Both options can be used on platforms such as CryptoKitties and Rare Bits. If users are not going to see their NFT, however, it is recommended that they still access them through an interface so they do not lose access over time or need special software or contracts in order to view their digital assets.
Step 6: Whitepaper Creation
Whitepapers are often used by blockchain startups looking to raise money for their projects. The whitepaper explains what problems your project will solve, how it will do so, and how much it intends to raise in exchange for its tokens.
If you have not decided on what blockchain network your company’s token will run on, your whitepaper should include options; however, you can also create a hybrid token that runs as an ERC20 or ERC721.
In order to avoid falling into bad practice, check out CoinDesk’s list of dos and don’ts when creating a white paper.
Step 7: Develop Testable, Regression Proof Code for Your Smart Contract
Making your contracts testable from day one will save you time and money in development costs. Smart contracts, just like any other code, should be thoroughly tested so that bugs are discovered early and cost less to fix.
Remember when you were in school and your teachers told you, write it down before you forget? We recommend doing something similar—write unit tests for each of your smart contract functions before developing them.
This allows you to ensure that changes haven’t broken anything after every iteration of development. You can run these tests on Etherscan or Remix and learn how they work. Or ask your developer how they suggest testing. Some of them even offer test-driven smart contract development.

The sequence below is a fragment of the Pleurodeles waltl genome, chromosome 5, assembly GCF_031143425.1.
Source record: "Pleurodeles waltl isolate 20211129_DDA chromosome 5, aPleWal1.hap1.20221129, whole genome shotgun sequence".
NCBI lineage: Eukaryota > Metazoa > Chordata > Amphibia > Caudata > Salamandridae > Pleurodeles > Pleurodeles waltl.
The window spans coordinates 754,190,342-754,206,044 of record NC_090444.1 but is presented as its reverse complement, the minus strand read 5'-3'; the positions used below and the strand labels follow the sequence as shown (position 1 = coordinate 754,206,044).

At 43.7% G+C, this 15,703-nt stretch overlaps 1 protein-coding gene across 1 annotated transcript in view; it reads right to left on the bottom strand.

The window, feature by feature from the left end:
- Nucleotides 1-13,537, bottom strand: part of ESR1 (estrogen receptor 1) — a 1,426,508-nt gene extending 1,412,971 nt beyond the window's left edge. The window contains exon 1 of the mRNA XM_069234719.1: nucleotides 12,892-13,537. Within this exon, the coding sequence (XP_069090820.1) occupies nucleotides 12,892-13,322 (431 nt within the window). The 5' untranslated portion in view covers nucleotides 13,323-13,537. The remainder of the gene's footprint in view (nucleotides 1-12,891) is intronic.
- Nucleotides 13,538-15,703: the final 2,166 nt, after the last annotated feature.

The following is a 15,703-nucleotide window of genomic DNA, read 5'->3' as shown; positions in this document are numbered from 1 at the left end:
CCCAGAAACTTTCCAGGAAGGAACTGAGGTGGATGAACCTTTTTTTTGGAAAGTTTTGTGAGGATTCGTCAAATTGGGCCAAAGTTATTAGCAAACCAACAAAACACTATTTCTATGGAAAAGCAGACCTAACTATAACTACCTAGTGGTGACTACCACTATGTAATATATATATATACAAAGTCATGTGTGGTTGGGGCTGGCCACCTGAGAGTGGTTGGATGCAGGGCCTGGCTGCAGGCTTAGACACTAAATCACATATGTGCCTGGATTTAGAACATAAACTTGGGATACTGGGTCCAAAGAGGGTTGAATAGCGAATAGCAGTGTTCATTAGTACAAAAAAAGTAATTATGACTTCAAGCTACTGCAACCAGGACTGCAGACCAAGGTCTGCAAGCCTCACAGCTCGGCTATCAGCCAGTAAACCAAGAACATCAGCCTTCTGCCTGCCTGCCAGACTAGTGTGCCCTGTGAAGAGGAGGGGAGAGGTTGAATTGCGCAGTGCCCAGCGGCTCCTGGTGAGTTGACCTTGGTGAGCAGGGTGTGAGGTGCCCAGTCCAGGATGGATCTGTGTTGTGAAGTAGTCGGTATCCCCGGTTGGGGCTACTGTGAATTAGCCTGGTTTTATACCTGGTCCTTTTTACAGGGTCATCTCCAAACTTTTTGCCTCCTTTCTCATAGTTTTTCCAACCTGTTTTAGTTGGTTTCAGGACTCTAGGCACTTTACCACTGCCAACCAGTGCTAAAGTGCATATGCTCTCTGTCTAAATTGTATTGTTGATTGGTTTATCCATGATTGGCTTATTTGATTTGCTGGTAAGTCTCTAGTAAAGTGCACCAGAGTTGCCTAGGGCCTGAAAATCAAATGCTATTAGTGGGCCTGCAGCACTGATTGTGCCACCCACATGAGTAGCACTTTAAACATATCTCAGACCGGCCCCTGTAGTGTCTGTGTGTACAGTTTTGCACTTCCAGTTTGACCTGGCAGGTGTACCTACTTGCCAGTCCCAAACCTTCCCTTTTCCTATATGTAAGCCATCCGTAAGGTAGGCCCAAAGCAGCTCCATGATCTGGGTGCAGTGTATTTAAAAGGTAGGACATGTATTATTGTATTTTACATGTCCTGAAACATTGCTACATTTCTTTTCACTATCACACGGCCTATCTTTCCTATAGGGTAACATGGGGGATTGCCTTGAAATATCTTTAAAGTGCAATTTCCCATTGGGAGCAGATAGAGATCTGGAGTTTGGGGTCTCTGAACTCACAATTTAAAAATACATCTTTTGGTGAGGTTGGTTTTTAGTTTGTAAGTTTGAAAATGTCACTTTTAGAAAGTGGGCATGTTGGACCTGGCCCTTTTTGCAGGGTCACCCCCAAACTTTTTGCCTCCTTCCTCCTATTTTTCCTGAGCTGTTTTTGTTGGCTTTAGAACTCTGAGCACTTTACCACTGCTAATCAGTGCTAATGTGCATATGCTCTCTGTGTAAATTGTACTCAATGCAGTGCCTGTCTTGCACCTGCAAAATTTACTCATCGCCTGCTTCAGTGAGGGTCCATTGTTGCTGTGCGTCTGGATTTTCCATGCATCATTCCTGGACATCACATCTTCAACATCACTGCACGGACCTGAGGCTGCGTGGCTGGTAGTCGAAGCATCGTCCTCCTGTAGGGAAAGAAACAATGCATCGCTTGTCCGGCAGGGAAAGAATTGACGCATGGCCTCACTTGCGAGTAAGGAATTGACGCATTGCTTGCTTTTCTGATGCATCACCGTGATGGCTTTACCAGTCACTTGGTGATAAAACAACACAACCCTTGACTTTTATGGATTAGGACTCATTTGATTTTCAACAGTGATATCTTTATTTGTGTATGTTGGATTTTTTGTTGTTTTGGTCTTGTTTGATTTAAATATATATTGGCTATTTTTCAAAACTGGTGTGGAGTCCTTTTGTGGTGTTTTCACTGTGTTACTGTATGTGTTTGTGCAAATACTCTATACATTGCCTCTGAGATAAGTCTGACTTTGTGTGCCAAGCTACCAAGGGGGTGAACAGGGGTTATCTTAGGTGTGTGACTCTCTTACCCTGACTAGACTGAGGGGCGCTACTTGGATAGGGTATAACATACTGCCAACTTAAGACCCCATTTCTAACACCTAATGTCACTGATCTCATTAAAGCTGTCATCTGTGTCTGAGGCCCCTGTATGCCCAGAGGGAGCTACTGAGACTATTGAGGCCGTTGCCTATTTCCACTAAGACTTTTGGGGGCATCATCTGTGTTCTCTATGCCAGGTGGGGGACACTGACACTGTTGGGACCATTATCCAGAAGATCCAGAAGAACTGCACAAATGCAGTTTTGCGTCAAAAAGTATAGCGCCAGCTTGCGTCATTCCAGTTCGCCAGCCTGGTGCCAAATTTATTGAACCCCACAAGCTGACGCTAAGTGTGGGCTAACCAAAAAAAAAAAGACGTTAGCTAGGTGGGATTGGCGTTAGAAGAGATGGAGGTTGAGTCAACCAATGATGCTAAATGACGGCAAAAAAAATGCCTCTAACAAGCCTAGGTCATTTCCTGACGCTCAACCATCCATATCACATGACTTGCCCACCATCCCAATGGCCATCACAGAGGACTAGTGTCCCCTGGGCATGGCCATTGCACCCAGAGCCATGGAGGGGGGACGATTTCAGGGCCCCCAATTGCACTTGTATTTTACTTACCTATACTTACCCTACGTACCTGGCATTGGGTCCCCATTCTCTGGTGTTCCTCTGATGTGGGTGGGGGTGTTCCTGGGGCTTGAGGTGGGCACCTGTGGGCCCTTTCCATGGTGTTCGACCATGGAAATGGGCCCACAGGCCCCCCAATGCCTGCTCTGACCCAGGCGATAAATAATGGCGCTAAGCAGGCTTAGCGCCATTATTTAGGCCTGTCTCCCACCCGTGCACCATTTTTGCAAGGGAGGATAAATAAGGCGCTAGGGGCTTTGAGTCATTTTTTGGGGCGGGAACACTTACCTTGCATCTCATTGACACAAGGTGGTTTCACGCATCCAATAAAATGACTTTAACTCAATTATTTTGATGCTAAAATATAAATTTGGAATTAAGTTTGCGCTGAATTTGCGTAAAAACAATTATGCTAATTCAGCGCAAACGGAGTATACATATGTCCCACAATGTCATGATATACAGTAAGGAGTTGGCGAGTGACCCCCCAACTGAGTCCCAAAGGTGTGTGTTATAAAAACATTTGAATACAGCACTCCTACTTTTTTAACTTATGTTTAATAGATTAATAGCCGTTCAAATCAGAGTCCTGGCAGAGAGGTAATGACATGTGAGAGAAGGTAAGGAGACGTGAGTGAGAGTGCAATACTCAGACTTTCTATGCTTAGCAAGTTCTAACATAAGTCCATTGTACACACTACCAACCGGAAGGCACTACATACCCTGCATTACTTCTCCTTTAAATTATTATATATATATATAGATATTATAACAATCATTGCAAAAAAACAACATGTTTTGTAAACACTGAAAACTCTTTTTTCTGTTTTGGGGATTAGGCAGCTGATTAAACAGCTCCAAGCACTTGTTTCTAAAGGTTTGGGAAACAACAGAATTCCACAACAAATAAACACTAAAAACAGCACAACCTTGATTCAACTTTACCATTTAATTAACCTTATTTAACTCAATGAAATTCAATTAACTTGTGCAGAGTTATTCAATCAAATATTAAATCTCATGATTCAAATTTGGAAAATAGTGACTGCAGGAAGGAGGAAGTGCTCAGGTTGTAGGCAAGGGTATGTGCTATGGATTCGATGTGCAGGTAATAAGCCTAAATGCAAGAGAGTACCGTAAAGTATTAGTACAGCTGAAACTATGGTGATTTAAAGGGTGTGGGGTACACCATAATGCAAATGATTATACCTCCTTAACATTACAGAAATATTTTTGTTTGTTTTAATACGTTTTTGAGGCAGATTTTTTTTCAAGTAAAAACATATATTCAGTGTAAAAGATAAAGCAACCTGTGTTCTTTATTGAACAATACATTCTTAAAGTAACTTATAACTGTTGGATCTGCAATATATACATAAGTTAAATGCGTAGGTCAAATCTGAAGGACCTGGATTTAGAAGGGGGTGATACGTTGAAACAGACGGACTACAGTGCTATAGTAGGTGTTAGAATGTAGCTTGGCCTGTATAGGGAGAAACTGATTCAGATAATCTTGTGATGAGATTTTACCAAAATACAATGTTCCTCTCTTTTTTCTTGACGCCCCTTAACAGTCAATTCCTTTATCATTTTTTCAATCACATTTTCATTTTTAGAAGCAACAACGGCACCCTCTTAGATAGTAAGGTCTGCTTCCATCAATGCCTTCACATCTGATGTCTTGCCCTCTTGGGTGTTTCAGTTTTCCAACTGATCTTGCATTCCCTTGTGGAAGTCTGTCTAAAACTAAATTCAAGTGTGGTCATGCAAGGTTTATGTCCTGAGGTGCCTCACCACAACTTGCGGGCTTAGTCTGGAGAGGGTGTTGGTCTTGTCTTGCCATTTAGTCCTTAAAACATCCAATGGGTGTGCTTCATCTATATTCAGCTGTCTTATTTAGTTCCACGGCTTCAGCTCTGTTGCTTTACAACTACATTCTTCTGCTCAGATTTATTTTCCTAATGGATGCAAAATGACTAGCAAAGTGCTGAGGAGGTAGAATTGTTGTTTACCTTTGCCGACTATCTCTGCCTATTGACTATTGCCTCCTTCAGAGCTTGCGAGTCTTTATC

Step 8. Public Announcement & Feedback Collection
When all of your smart contracts have been created, tested, and re-tested; when you are satisfied with every line of code; and when you are confident that your ERC721 token is ready for public consumption, it’s time to announce it to everyone.
This announcement allows potential users of your token an opportunity to take part in early feedback. Although there will always be people who claim your idea is terrible and should not be pursued, most will leave comments on how they could use what you’re offering in one way or another.
Take note: those are exactly the people you want taking part in building out your project.
Step 9. Deploy in Testnet
Before you go live with your NFT on mainnet, it’s best to ensure everything is working as intended by putting it through its paces in testnet.
Deploying an NFT smart contract in testnet gives you a sandbox environment where you can tweak and verify your code until you’re ready for production.
Once you’re sure everything is working as intended, move on to step 10. If there are issues, double check that your contract compiles properly and try again.
This is an iterative process so don’t worry if it takes several iterations before you’re ready for production. You can always deploy updates between steps as well!
Step 10. Deploy in Mainnet
If you’re making an NFT for use in your own game, congrats! You’re done! If you’re using your NFT for some other reason, or if you plan on doing some additional development work (e.g., implementing upgrades, changes, or tweaks), make sure that you deploy it to a mainnet environment.
This will give you an opportunity to see how it behaves under load and what sort of improvements need to be made before going live.
To put it simply: don’t test your dApp with faucets and bots—put it into production where users will interact with your contract through real transactions and real wallets.
Note: This step is not necessary if deploying on Rinkeby or Ropsten Testnet.